Advanced Script Handling

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Context: HL KitAdvanced Authoring Concepts 

The Kit provides a variety of more specialized control mechanisms for managing scripts. These mechanisms provide the ability to handle special-case situations that may arise when writing data files for some game systems. The topics below cover these various mechanisms.

Sequencing of Scripts with Identical Timing

When multiple tasks are assigned a common phase and priority, those tasks will be scheduled for evaluation at the exact same time. However, the task scheduler only invokes one task at a time. This means that there would be no guarantee about the order in which two tasks are evaluated that are assigned the same timing. From an authoring standpoint, it's much easier to assign a group of tasks the same phase and priority instead of having to micro-manage which ones occur before each other.

To address this, the Kit provides a set of rules for task scheduling. These rules govern the sequence in which tasks are evaluation that have the same phase and priority. The table below details the order that the Kit uses, with tasks being evaluated in the sequence given, based on their type.

  1. Existence tests that are assigned by tables or choosers
  2. Bootstrap condition tests that are assigned by root picks
  3. Secondary tests that are assigned by tables or choosers
  4. Condition tests that are assigned by components
  5. Condition tests that are defined explicitly on a thing
  6. Calculate scripts defined on any fields
  7. Bound scripts defined on any fields
  8. Eval scripts that are defined on components or things
  9. Evalrule scripts that are defined on components or things
  10. Gear scripts that are defined on components

The above rules don't handle a common situation that arises when component scripts are employed. The following topic address how this situation is handled.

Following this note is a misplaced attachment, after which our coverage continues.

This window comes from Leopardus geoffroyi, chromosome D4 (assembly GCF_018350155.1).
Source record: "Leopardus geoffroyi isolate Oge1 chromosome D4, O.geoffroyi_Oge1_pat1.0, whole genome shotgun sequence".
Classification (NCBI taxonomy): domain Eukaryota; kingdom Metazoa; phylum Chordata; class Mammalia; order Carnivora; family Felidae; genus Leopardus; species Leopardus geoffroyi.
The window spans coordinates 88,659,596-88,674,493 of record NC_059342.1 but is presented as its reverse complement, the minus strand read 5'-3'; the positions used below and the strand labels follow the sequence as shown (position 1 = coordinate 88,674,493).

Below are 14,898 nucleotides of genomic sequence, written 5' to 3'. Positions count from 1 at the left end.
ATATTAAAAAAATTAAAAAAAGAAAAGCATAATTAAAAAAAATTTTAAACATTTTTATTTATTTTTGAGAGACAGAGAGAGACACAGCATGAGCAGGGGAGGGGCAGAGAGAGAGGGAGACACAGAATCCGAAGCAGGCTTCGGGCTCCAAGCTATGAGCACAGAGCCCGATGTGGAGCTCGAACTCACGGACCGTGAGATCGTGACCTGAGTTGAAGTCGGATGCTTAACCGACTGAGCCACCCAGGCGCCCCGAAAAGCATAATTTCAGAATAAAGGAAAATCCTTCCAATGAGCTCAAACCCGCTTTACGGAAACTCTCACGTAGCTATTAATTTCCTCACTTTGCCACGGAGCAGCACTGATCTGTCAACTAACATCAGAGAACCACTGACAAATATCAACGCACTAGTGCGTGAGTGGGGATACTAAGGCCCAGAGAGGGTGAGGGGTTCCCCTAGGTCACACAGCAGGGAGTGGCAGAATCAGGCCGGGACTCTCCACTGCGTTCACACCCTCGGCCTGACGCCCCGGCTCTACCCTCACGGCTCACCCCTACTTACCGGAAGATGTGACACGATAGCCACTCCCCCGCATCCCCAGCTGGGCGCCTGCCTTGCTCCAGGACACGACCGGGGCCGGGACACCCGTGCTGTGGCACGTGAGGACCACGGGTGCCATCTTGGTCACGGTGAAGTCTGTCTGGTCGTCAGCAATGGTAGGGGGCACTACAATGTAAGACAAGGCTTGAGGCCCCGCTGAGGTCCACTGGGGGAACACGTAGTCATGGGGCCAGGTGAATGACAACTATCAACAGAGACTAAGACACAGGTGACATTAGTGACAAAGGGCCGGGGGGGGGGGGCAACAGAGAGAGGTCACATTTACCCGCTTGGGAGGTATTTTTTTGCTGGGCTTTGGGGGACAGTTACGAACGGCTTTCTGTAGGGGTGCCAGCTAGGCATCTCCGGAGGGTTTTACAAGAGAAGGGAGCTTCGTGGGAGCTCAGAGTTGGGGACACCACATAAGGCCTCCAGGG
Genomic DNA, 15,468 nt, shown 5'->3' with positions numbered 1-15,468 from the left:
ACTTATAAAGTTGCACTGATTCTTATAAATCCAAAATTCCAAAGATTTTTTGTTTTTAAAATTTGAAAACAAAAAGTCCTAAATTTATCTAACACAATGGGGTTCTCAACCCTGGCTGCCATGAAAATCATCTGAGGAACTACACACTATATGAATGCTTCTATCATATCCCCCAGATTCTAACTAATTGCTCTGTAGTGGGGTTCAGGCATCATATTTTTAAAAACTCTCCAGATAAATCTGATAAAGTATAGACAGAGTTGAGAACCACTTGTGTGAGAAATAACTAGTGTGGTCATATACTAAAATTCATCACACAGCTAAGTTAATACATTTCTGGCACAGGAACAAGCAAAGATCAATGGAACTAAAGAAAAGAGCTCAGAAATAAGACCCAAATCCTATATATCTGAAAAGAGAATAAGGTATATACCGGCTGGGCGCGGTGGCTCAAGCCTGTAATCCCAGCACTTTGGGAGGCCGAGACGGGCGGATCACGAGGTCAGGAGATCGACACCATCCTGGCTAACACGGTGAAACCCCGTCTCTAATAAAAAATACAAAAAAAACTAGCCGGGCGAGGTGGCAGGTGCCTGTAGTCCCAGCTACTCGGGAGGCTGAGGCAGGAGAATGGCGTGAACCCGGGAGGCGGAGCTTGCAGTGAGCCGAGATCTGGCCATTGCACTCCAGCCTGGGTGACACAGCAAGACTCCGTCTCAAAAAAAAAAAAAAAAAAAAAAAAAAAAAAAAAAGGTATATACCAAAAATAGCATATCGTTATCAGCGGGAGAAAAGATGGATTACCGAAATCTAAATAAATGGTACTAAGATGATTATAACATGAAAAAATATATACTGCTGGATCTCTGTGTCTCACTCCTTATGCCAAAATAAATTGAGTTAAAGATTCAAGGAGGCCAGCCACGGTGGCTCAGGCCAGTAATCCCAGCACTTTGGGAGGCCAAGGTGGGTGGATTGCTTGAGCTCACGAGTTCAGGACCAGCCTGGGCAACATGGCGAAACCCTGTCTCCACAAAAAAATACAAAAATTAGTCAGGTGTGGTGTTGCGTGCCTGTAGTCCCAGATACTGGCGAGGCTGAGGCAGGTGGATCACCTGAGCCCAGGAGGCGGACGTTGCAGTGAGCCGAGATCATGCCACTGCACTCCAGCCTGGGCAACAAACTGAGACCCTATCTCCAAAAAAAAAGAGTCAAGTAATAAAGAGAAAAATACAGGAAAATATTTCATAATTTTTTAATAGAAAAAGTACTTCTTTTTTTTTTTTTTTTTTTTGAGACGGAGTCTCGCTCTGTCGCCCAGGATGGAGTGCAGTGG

Sequencing of Component Scripts

When an eval script or evalrule script is defined for a component, all things derived from that component possess the same script. Since the script is assigned a common phase and priority, all instances of that script will be scheduled for evaluation at the exact same time. As discussed above, the task scheduler only invokes one task at a time, so this means that there is no guarantee about the order in which these scripts are evaluated.

In most cases, there is no need to worry about the respective timing of these scripts, since they don't depend on each other. However, there are situations where it's important that all the scripts being evaluated in a guaranteed order. For example, consider the d20 System data files, where attribute bonuses are chosen every four character levels. It's critical that those bonuses be applied in the exact order that they are selected by the user, since those bonuses have ripple effects elsewhere on the character. Consequently, the Kit imposes rules on the evaluation sequencing of component scripts.

Every component must be assigned a "sequence" attribute. This attribute governs how picks are sequenced to the user by default. It also governs how their tasks will be sequenced during evaluation. Consequently, during task scheduling of eval scripts/rules that are associated with the same component, the corresponding tasks are sorted using the sequence assigned to the component. This ensures that tasks are always scheduled in a consistent fashion. It also extends to the case where things are added multiple times to a container.

In rare situations, you'll need to specify an alternate behavior for task scheduling. To accommodate these cases, individual scripts and rules have an attribute that overrides their behavior. This attribute allows to you specify a different component whose sorting rules must be used when scheduling all tasks for that script.

Limiting Evaluation and Reporting

By default, every eval script/rule is scheduled and processed separately for every pick added to an actor. That behavior is exactly what you'll want 99% of the time, but there are some situations where special handling is needed.